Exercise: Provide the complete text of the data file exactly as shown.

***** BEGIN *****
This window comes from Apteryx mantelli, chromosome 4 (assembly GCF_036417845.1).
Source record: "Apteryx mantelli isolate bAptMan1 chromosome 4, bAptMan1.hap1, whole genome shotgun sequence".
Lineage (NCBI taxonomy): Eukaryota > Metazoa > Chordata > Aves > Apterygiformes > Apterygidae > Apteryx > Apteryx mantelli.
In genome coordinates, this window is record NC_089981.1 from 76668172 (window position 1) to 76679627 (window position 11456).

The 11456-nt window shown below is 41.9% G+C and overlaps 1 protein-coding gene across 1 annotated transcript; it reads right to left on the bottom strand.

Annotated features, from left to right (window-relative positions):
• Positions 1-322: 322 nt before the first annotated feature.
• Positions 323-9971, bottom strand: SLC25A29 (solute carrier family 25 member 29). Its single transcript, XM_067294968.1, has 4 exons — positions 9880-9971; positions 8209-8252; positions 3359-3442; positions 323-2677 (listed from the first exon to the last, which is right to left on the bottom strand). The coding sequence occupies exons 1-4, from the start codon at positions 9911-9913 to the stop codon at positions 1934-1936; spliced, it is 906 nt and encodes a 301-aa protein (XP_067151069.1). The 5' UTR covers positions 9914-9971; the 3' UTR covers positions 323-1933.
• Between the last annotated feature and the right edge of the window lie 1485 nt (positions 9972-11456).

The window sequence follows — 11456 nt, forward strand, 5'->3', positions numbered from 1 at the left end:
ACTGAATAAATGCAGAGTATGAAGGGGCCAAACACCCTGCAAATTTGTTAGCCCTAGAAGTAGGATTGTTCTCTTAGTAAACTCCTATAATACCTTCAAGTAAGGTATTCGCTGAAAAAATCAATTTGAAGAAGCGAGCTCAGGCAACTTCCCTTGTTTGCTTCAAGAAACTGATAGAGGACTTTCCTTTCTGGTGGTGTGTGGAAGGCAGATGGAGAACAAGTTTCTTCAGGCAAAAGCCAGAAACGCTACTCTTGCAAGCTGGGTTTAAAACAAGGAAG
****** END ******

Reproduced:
This window comes from Apteryx mantelli, chromosome 4 (assembly GCF_036417845.1).
Source record: "Apteryx mantelli isolate bAptMan1 chromosome 4, bAptMan1.hap1, whole genome shotgun sequence".
Lineage (NCBI taxonomy): Eukaryota > Metazoa > Chordata > Aves > Apterygiformes > Apterygidae > Apteryx > Apteryx mantelli.
In genome coordinates, this window is record NC_089981.1 from 76668172 (window position 1) to 76679627 (window position 11456).

The 11456-nt window shown below is 41.9% G+C and overlaps 1 protein-coding gene across 1 annotated transcript; it reads right to left on the bottom strand.

Annotated features, from left to right (window-relative positions):
• Positions 1-322: 322 nt before the first annotated feature.
• Positions 323-9971, bottom strand: SLC25A29 (solute carrier family 25 member 29). Its single transcript, XM_067294968.1, has 4 exons — positions 9880-9971; positions 8209-8252; positions 3359-3442; positions 323-2677 (listed from the first exon to the last, which is right to left on the bottom strand). The coding sequence occupies exons 1-4, from the start codon at positions 9911-9913 to the stop codon at positions 1934-1936; spliced, it is 906 nt and encodes a 301-aa protein (XP_067151069.1). The 5' UTR covers positions 9914-9971; the 3' UTR covers positions 323-1933.
• Between the last annotated feature and the right edge of the window lie 1485 nt (positions 9972-11456).

The window sequence follows — 11456 nt, forward strand, 5'->3', positions numbered from 1 at the left end:
ACTGAATAAATGCAGAGTATGAAGGGGCCAAACACCCTGCAAATTTGTTAGCCCTAGAAGTAGGATTGTTCTCTTAGTAAACTCCTATAATACCTTCAAGTAAGGTATTCGCTGAAAAAATCAATTTGAAGAAGCGAGCTCAGGCAACTTCCCTTGTTTGCTTCAAGAAACTGATAGAGGACTTTCCTTTCTGGTGGTGTGTGGAAGGCAGATGGAGAACAAGTTTCTTCAGGCAAAAGCCAGAAACGCTACTCTTGCAAGCTGGGTTTAAAACAAGGAAG